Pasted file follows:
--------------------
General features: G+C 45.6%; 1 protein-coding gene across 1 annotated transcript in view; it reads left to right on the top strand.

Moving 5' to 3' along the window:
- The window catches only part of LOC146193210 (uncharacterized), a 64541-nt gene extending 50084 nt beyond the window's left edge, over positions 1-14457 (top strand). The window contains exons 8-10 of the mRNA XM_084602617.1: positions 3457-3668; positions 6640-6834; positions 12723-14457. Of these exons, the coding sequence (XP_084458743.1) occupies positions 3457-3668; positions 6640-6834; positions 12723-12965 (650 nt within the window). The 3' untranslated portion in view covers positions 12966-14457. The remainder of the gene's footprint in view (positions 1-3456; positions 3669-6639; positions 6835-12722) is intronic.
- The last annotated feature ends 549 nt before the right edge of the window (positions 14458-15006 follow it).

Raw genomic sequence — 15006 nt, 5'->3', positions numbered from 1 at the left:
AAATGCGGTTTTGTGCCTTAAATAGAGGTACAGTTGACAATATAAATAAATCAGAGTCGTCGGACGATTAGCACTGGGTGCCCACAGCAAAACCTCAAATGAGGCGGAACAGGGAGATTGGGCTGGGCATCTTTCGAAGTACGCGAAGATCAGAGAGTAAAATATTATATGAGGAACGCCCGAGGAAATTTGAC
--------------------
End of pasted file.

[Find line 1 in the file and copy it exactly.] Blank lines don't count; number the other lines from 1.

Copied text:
General features: G+C 45.6%; 1 protein-coding gene across 1 annotated transcript in view; it reads left to right on the top strand.